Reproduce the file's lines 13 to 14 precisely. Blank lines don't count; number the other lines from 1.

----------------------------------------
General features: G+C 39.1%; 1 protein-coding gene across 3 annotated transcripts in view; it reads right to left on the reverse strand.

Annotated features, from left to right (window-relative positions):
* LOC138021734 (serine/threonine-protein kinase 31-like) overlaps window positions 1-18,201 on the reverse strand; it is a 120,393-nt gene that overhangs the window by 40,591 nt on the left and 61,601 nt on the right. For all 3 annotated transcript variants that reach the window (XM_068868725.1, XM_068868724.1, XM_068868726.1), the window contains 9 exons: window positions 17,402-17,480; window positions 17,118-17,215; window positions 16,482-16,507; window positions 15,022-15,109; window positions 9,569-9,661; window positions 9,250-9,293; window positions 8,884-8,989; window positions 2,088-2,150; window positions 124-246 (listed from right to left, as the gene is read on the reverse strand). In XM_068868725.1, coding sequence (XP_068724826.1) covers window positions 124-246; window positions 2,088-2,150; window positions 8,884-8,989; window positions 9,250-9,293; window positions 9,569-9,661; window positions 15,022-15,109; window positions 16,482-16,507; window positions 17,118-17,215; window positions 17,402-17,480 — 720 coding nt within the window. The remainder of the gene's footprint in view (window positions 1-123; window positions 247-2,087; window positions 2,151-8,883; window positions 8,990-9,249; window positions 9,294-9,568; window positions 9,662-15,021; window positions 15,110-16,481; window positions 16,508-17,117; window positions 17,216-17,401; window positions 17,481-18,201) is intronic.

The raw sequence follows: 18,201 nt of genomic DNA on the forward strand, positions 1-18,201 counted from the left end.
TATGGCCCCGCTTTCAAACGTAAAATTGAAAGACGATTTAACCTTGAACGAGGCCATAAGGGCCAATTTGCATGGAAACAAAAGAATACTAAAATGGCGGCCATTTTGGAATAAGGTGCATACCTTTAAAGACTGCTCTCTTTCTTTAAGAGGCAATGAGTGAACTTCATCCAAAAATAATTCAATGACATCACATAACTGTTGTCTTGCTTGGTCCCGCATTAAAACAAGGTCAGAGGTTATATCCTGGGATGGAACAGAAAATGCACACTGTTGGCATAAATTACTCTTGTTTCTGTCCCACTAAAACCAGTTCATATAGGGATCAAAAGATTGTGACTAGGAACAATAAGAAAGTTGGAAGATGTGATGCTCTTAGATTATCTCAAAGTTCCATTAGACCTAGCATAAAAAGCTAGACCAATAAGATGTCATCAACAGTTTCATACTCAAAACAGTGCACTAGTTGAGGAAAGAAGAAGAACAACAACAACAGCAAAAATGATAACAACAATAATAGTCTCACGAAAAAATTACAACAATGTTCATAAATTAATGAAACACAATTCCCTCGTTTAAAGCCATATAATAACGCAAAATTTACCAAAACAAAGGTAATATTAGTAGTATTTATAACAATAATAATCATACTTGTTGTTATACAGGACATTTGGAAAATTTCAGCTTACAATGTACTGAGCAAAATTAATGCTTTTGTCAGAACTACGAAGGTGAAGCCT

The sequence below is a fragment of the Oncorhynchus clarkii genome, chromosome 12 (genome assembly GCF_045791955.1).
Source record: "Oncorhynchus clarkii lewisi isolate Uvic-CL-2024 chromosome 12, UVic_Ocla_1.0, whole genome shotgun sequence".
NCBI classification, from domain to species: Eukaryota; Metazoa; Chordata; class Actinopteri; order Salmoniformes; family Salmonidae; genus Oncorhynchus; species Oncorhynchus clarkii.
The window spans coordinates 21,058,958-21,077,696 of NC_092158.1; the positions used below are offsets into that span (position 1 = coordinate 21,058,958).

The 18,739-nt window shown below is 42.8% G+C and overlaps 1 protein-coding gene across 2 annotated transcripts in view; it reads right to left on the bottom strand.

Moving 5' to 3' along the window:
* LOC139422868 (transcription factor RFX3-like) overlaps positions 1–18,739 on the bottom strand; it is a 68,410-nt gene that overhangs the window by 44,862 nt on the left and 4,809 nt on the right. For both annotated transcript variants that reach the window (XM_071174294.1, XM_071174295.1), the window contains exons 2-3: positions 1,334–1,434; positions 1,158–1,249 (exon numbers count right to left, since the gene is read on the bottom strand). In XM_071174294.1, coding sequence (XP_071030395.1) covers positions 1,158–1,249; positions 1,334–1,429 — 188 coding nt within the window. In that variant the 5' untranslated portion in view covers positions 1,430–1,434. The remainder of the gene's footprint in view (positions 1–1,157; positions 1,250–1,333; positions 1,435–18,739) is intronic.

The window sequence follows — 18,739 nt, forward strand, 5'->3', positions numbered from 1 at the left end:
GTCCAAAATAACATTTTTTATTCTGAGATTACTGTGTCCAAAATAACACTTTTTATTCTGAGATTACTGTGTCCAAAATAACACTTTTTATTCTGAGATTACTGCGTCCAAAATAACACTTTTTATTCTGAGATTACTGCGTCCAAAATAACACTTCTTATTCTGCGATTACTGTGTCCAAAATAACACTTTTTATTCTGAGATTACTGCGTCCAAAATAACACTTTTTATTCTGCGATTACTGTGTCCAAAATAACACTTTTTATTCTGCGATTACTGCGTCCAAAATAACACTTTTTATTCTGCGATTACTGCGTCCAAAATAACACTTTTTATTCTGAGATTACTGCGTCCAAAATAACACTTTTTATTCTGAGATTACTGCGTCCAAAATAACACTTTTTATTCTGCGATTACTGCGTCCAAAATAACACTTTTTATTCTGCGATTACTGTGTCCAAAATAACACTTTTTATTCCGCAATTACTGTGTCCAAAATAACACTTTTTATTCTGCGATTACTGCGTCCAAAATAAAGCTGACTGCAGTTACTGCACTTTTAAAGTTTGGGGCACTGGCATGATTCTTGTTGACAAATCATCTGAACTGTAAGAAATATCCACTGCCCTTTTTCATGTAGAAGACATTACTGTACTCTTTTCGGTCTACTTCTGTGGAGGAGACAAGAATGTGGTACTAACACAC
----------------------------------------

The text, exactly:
The window sequence follows — 18,739 nt, forward strand, 5'->3', positions numbered from 1 at the left end:
GTCCAAAATAACATTTTTTATTCTGAGATTACTGTGTCCAAAATAACACTTTTTATTCTGAGATTACTGTGTCCAAAATAACACTTTTTATTCTGAGATTACTGCGTCCAAAATAACACTTTTTATTCTGAGATTACTGCGTCCAAAATAACACTTCTTATTCTGCGATTACTGTGTCCAAAATAACACTTTTTATTCTGAGATTACTGCGTCCAAAATAACACTTTTTATTCTGCGATTACTGTGTCCAAAATAACACTTTTTATTCTGCGATTACTGCGTCCAAAATAACACTTTTTATTCTGCGATTACTGCGTCCAAAATAACACTTTTTATTCTGAGATTACTGCGTCCAAAATAACACTTTTTATTCTGAGATTACTGCGTCCAAAATAACACTTTTTATTCTGCGATTACTGCGTCCAAAATAACACTTTTTATTCTGCGATTACTGTGTCCAAAATAACACTTTTTATTCCGCAATTACTGTGTCCAAAATAACACTTTTTATTCTGCGATTACTGCGTCCAAAATAAAGCTGACTGCAGTTACTGCACTTTTAAAGTTTGGGGCACTGGCATGATTCTTGTTGACAAATCATCTGAACTGTAAGAAATATCCACTGCCCTTTTTCATGTAGAAGACATTACTGTACTCTTTTCGGTCTACTTCTGTGGAGGAGACAAGAATGTGGTACTAACACAC